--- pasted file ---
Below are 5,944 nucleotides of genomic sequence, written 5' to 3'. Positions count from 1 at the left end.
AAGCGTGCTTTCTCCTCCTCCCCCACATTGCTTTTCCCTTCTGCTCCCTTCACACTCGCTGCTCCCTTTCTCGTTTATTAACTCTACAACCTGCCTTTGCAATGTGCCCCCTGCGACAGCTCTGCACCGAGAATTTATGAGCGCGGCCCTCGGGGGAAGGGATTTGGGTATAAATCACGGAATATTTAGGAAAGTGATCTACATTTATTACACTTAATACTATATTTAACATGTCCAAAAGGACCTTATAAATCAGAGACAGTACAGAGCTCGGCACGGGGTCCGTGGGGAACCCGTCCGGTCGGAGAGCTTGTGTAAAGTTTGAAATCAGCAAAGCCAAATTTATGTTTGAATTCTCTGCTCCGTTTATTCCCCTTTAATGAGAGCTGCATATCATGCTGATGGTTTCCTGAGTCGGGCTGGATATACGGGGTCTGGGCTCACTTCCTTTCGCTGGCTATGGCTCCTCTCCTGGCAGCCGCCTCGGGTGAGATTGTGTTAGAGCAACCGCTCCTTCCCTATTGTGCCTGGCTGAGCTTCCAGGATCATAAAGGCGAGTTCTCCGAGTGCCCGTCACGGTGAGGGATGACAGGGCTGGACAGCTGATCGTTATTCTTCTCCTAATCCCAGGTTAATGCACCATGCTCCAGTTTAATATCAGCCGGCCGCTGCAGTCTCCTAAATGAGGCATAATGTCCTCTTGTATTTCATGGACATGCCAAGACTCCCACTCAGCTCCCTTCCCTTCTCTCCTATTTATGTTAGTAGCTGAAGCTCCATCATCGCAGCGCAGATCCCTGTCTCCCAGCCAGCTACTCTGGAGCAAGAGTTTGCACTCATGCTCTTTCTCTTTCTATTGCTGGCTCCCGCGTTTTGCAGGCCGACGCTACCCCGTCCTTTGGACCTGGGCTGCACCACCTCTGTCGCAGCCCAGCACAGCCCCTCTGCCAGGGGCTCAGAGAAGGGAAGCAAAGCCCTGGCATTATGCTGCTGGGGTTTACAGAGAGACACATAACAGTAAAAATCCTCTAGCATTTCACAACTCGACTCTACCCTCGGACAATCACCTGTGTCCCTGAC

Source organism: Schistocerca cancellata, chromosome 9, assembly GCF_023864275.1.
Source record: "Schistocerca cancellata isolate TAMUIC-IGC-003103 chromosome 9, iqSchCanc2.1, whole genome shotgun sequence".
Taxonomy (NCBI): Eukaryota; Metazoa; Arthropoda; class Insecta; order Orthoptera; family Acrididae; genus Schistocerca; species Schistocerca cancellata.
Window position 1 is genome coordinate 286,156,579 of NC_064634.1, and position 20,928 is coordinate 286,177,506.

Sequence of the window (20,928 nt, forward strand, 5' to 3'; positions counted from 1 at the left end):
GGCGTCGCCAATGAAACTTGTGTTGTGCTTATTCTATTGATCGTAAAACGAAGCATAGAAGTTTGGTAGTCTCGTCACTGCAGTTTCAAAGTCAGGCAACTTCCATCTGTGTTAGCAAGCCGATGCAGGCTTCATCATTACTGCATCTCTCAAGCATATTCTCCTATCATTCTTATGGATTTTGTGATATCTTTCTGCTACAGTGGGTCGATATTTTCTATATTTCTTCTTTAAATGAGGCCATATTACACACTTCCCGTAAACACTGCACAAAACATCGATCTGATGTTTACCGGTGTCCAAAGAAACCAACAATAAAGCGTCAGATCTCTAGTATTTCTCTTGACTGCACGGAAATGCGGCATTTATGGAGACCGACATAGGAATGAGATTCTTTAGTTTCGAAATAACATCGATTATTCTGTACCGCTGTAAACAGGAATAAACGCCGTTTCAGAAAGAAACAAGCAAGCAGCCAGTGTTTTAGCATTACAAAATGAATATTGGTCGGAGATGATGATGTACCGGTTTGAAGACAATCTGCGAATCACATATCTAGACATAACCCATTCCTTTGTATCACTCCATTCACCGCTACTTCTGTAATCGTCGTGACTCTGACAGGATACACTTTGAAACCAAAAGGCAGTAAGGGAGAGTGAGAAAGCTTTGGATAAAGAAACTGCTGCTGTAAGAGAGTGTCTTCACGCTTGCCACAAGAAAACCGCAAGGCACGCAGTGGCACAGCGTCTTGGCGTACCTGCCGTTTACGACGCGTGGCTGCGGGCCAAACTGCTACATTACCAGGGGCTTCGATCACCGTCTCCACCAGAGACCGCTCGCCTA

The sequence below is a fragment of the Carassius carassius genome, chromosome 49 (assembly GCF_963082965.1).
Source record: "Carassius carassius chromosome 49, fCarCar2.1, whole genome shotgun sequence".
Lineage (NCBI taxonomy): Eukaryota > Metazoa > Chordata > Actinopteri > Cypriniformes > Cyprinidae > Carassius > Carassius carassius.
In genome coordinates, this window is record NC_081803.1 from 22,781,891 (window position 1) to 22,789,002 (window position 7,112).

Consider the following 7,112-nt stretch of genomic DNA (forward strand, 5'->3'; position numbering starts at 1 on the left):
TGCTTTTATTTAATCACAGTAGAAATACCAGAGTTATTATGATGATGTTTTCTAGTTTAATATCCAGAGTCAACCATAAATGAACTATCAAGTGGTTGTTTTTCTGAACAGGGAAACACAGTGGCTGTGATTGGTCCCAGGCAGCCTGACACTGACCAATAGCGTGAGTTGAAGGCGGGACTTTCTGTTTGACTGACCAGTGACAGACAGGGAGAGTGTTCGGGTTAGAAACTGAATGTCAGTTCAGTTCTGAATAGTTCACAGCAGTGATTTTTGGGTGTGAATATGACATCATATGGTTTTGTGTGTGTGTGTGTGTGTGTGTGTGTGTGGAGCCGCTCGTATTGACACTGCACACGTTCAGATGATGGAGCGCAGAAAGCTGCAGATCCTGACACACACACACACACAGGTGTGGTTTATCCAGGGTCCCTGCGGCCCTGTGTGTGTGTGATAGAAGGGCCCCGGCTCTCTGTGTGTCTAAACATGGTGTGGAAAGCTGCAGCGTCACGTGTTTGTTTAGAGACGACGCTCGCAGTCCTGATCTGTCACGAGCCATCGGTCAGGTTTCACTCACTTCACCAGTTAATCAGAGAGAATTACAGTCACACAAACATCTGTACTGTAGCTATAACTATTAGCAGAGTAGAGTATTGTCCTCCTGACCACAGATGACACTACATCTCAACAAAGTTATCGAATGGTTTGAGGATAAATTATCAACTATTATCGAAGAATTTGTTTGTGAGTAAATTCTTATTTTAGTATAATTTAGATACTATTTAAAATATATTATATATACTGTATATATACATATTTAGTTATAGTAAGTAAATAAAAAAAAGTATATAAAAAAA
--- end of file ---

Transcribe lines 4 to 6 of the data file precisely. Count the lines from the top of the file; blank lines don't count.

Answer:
Source record: "Schistocerca cancellata isolate TAMUIC-IGC-003103 chromosome 9, iqSchCanc2.1, whole genome shotgun sequence".
Taxonomy (NCBI): Eukaryota; Metazoa; Arthropoda; class Insecta; order Orthoptera; family Acrididae; genus Schistocerca; species Schistocerca cancellata.
Window position 1 is genome coordinate 286,156,579 of NC_064634.1, and position 20,928 is coordinate 286,177,506.